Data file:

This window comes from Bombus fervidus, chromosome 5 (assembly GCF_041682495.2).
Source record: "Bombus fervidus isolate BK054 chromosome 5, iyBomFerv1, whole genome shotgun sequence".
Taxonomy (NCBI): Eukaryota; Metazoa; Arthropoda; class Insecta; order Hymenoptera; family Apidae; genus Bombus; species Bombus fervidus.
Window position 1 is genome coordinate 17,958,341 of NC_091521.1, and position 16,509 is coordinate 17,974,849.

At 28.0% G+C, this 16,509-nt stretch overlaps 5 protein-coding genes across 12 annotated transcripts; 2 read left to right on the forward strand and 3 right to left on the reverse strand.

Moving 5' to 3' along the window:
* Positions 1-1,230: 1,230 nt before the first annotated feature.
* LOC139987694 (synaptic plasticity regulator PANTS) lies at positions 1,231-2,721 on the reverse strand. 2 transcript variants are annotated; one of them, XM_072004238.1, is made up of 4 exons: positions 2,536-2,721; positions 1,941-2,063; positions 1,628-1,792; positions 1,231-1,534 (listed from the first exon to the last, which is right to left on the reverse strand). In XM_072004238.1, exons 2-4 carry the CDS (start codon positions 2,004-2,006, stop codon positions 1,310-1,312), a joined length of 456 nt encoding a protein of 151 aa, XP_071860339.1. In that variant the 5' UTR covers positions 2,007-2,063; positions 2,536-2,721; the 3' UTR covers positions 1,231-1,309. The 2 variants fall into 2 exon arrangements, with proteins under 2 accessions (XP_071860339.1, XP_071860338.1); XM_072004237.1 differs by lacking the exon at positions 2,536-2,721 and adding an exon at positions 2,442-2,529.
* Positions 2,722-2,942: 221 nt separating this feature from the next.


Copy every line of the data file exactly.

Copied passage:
This window comes from Bombus fervidus, chromosome 5 (assembly GCF_041682495.2).
Source record: "Bombus fervidus isolate BK054 chromosome 5, iyBomFerv1, whole genome shotgun sequence".
Taxonomy (NCBI): Eukaryota; Metazoa; Arthropoda; class Insecta; order Hymenoptera; family Apidae; genus Bombus; species Bombus fervidus.
Window position 1 is genome coordinate 17,958,341 of NC_091521.1, and position 16,509 is coordinate 17,974,849.

At 28.0% G+C, this 16,509-nt stretch overlaps 5 protein-coding genes across 12 annotated transcripts; 2 read left to right on the forward strand and 3 right to left on the reverse strand.

Moving 5' to 3' along the window:
* Positions 1-1,230: 1,230 nt before the first annotated feature.
* LOC139987694 (synaptic plasticity regulator PANTS) lies at positions 1,231-2,721 on the reverse strand. 2 transcript variants are annotated; one of them, XM_072004238.1, is made up of 4 exons: positions 2,536-2,721; positions 1,941-2,063; positions 1,628-1,792; positions 1,231-1,534 (listed from the first exon to the last, which is right to left on the reverse strand). In XM_072004238.1, exons 2-4 carry the CDS (start codon positions 2,004-2,006, stop codon positions 1,310-1,312), a joined length of 456 nt encoding a protein of 151 aa, XP_071860339.1. In that variant the 5' UTR covers positions 2,007-2,063; positions 2,536-2,721; the 3' UTR covers positions 1,231-1,309. The 2 variants fall into 2 exon arrangements, with proteins under 2 accessions (XP_071860339.1, XP_071860338.1); XM_072004237.1 differs by lacking the exon at positions 2,536-2,721 and adding an exon at positions 2,442-2,529.
* Positions 2,722-2,942: 221 nt separating this feature from the next.